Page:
Most Connecticut hospitals will lose some of their Medicare reimbursement payments over the next year as penalties for having too many readmitted patients, according to new data from the Centers for Medicare and Medicaid Services.
Statewide, 25 of the hospitals evaluated – or 89 percent – will have reimbursements reduced, to varying degrees, in the 2021 fiscal year that started Oct. 1, according to a Kaiser Health News analysis of CMS data.
Nationwide, almost half of hospitals, or 2,545 of them, will have their Medicare reimbursements cut, according to Kaiser Health News. The latest penalties were calculated using data from June 2016 through June 2019, meaning the influx of patients to hospitals seen amid the pandemic didn’t factor in.
CMS has been imposing reimbursement reductions since the 2013 fiscal year, to penalize hospitals that have high rates of patients who are readmitted within one month of being discharged. The penalties were enacted under the Affordable Care Act.
This year’s penalties come as many hospitals already face financial hardship from the pandemic.
“We’re not really sure why they (CMS) chose to still go through with the readmission criteria,” said Dr. Mary Cooper, chief quality officer and senior vice president for clinical affairs at the Connecticut Hospital Association/ Levying penalties at this time “feels insensitive” as hospitals continue to be front-line responders to the COVID-19 crisis, she said.
But hospitals continuously are working to improve readmissions rates, Cooper said.
“We always want to make it better,” she said.
In partnership with Unite Us and United Way’s 2-1-1 information line, the hospital association this year began rolling out programs that connect hospitals with community-based organizations, with the goal of improving care coordination, Cooper said. Hospitals are being given tools that help them assess “other factors that may be affecting their [patients’] health outcomes,” she said, such as social, economic and genetic factors.
The program makes it easier to refer patients to organizations such as food pantries, housing agencies, transportation authorities and other services that can affect patients’ health outcomes once they leave the hospital, Cooper said. Those agencies also can report back to the hospitals.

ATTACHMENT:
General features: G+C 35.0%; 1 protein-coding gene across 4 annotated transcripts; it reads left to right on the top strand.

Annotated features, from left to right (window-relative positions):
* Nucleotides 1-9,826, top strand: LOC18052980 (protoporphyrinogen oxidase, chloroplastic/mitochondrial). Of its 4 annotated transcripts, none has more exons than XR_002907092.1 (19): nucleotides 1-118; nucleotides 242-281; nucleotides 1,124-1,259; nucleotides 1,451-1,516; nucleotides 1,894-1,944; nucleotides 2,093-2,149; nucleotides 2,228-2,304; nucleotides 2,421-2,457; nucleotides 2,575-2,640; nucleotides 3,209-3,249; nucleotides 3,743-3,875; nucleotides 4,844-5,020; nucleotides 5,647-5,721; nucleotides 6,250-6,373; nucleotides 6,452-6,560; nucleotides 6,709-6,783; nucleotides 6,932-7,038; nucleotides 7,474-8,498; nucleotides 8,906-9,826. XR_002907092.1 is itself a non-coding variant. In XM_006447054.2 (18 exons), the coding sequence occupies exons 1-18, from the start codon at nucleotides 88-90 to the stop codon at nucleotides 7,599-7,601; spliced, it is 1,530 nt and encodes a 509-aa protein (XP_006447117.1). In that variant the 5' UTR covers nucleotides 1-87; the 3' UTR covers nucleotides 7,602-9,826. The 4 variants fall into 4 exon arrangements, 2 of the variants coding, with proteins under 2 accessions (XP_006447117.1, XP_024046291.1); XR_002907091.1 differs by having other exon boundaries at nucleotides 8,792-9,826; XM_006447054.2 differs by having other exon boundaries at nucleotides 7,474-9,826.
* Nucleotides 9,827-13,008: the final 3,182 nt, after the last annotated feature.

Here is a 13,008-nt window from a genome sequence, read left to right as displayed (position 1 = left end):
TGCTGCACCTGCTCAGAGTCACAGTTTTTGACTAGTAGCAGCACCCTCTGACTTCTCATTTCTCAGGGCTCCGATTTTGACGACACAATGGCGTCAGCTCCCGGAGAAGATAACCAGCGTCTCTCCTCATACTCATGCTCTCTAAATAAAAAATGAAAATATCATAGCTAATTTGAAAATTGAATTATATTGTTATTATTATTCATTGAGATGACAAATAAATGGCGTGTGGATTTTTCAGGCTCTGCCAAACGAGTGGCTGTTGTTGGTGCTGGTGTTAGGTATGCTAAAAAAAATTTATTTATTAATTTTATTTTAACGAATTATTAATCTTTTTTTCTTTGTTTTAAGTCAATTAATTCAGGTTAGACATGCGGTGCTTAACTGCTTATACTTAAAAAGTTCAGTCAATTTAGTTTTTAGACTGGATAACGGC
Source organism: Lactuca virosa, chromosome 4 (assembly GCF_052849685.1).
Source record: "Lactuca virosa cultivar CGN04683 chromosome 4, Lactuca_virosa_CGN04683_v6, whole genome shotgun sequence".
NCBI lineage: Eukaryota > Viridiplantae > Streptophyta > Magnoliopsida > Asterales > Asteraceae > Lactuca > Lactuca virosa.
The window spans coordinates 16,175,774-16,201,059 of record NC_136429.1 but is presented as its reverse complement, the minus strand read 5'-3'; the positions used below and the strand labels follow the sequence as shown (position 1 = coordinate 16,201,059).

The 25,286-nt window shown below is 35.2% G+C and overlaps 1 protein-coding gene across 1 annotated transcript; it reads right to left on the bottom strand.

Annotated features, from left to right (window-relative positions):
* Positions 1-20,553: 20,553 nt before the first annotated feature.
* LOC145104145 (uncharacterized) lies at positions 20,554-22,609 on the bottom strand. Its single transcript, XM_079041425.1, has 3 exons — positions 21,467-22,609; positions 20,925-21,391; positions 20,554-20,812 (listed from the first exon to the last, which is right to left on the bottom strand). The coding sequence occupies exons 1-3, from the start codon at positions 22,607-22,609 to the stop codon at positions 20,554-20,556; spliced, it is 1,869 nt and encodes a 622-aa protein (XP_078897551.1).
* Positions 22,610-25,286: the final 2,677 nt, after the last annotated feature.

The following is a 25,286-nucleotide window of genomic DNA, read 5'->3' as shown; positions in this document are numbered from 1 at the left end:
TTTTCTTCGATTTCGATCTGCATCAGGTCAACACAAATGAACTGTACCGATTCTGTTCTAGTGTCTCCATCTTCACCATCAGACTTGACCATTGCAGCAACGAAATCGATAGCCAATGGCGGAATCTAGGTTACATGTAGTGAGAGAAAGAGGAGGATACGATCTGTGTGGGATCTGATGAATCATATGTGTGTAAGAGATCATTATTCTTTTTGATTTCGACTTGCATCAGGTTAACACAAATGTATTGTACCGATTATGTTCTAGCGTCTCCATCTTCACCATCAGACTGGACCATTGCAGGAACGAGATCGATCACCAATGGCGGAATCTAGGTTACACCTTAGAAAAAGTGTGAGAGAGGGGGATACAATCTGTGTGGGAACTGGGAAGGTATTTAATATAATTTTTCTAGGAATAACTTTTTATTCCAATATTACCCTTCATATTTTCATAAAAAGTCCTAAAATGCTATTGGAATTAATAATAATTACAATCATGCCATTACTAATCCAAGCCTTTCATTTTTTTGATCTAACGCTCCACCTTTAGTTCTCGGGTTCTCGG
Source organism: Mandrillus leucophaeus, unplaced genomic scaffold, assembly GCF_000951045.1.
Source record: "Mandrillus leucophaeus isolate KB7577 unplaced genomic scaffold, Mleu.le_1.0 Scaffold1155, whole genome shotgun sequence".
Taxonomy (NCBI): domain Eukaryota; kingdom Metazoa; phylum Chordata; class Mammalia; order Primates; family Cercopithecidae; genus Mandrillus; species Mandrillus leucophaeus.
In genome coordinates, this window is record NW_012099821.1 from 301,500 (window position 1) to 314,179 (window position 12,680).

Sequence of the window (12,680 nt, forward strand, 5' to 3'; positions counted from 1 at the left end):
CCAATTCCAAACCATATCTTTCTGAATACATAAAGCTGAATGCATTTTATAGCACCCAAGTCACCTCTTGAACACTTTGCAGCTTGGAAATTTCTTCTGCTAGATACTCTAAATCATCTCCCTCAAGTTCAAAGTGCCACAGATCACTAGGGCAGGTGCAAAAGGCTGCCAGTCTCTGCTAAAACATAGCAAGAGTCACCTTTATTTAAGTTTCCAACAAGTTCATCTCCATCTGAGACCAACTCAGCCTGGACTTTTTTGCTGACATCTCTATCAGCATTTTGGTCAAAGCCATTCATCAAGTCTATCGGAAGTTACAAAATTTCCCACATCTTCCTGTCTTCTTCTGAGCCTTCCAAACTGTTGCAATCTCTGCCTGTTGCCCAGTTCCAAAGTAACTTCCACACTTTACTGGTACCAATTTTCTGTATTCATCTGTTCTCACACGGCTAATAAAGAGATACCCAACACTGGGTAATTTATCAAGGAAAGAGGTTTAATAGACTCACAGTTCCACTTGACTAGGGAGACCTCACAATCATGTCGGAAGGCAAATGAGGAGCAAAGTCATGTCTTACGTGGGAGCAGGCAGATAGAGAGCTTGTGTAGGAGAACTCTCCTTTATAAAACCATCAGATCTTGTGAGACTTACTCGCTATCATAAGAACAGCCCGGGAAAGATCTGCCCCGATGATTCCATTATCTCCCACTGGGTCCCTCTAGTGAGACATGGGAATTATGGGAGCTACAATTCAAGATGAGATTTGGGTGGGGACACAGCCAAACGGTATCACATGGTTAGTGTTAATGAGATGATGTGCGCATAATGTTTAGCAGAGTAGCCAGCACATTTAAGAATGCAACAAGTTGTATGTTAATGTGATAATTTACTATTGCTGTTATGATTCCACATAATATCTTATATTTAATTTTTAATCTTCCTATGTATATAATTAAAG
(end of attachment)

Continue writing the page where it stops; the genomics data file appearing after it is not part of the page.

“This year, more than ever, there’s been such a need for it,” she said. “The hospitals were just so happy to implement that; we have tremendous buy-in. We’ve never had access to that kind of closed-loop referral before.”
So far, about one third of hospitals statewide are part of the program, and it is slated to be implemented at all hospitals by the end of 2021, Cooper said. These efforts, though, likely won’t be reflected in readmissions data for a few years, she added.
This year, no Connecticut hospitals received the maximum penalty rate of 3 percent, but three will lose more than 2 percent of their Medicare reimbursements. They are: Manchester Memorial Hospital, at 2.89 percent Bridgeport Hospital, at 2.62 percent; and Rockville General Hospital, at 2.02 percent.
Most hospitals in the state – 20 of them – are losing less than 1 percent of their reimbursements. They include: Danbury Hospital at 0.39 percent, Norwalk Hospital at 0.92 percent, Greenwich Hospital at 0.79 percent, St. Vincent’s Medical Center in Bridgeport at 0.72 percent, Griffin Hospital in Derby at 0.33 percent, Middlesex Hospital at 0.88 percent, and Charlotte Hungerford Hospital in Torrington at 0.36 percent.
Stamford Hospital, which for two years in a row was not penalized, will see a 0.07 percent reduction.
Among the state’s largest hospitals, Hartford Hospital is losing 0.90 percent of its reimbursement, Yale New Haven Hospital, 0.70 percent and St. Francis Hospital and Medical Center, 0.50 percent.
Three hospitals received no penalty: Hebrew Home and Hospital Inc. in West Hartford, Masonicare Health Center in Wallingford, and Sharon Hospital.
Since the program’s inception, most Connecticut hospitals have gotten penalties each year.
“It always concerns me when we have a situation where it’s same story, different year; and that’s what’s we’re having here,” said Lisa Freeman, executive director of the Connecticut Center for Patient Safety.
That shows, she said, that the penalties aren’t having the intended effect of reducing admissions in a meaningful way. Many hospitals are likely just budgeting the penalties into their cost of doing business, she said.
Some hospitals are making strides, but others have a long way to go, Freeman said. A big part of the problem, she said, is poor coordination of care once patients leave the hospital. Ensuring patients have access to doctors for follow-up visits, can get to a pharmacy to fill prescriptions, and are connected to other services they need, for instance, should be considered upon discharge, she said.
“It really does concern me,” she said. “It’s something that we absolutely have to attend to. Right now, the system is not set up to support the kind of coordination that’s needed. We’re just not thinking the process through, and therefore we’re setting it up to fail.”
Eight Connecticut hospitals are exempt from the program. They are: Connecticut Children’s Medical Center in Hartford, Connecticut Valley Hospital in Middletown, Natchaug Hospital in Mansfield, Connecticut Mental Health Center in New Haven, Southwest Connecticut Mental Health in Bridgeport, Silver Hill Hospital Inc. in New Canaan, the Connecticut Hospice Inc. in Branford, and Albert J. Solnit Children’s Center in Middletown.
This story was reported under a partnership with the Connecticut Health I-Team ( c-hit.org ), a nonprofit news organization dedicated to health reporting.